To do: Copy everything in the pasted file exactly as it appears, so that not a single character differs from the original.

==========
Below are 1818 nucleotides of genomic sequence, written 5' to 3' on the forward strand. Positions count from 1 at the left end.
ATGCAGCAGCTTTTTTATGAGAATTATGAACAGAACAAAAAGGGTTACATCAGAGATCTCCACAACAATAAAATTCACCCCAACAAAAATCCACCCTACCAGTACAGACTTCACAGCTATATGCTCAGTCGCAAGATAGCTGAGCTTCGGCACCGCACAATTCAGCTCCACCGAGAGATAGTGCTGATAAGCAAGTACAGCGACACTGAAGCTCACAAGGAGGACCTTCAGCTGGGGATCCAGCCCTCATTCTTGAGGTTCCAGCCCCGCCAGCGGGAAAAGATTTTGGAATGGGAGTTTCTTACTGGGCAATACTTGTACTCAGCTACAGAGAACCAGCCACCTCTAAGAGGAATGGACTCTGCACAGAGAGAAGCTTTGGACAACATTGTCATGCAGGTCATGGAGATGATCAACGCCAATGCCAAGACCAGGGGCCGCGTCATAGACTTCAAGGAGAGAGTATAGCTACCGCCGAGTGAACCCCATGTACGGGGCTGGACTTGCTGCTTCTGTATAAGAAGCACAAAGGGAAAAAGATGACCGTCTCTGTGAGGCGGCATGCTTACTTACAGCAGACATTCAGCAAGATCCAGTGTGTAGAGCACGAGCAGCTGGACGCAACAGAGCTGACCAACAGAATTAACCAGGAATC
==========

Below are 1818 nucleotides of genomic sequence, written 5' to 3' on the forward strand. Positions count from 1 at the left end.
ATGCAGCAGCTTTTTTATGAGAATTATGAACAGAACAAAAAGGGTTACATCAGAGATCTCCACAACAATAAAATTCACCCCAACAAAAATCCACCCTACCAGTACAGACTTCACAGCTATATGCTCAGTCGCAAGATAGCTGAGCTTCGGCACCGCACAATTCAGCTCCACCGAGAGATAGTGCTGATAAGCAAGTACAGCGACACTGAAGCTCACAAGGAGGACCTTCAGCTGGGGATCCAGCCCTCATTCTTGAGGTTCCAGCCCCGCCAGCGGGAAAAGATTTTGGAATGGGAGTTTCTTACTGGGCAATACTTGTACTCAGCTACAGAGAACCAGCCACCTCTAAGAGGAATGGACTCTGCACAGAGAGAAGCTTTGGACAACATTGTCATGCAGGTCATGGAGATGATCAACGCCAATGCCAAGACCAGGGGCCGCGTCATAGACTTCAAGGAGAGAGTATAGCTACCGCCGAGTGAACCCCATGTACGGGGCTGGACTTGCTGCTTCTGTATAAGAAGCACAAAGGGAAAAAGATGACCGTCTCTGTGAGGCGGCATGCTTACTTACAGCAGACATTCAGCAAGATCCAGTGTGTAGAGCACGAGCAGCTGGACGCAACAGAGCTGACCAACAGAATTAACCAGGAATC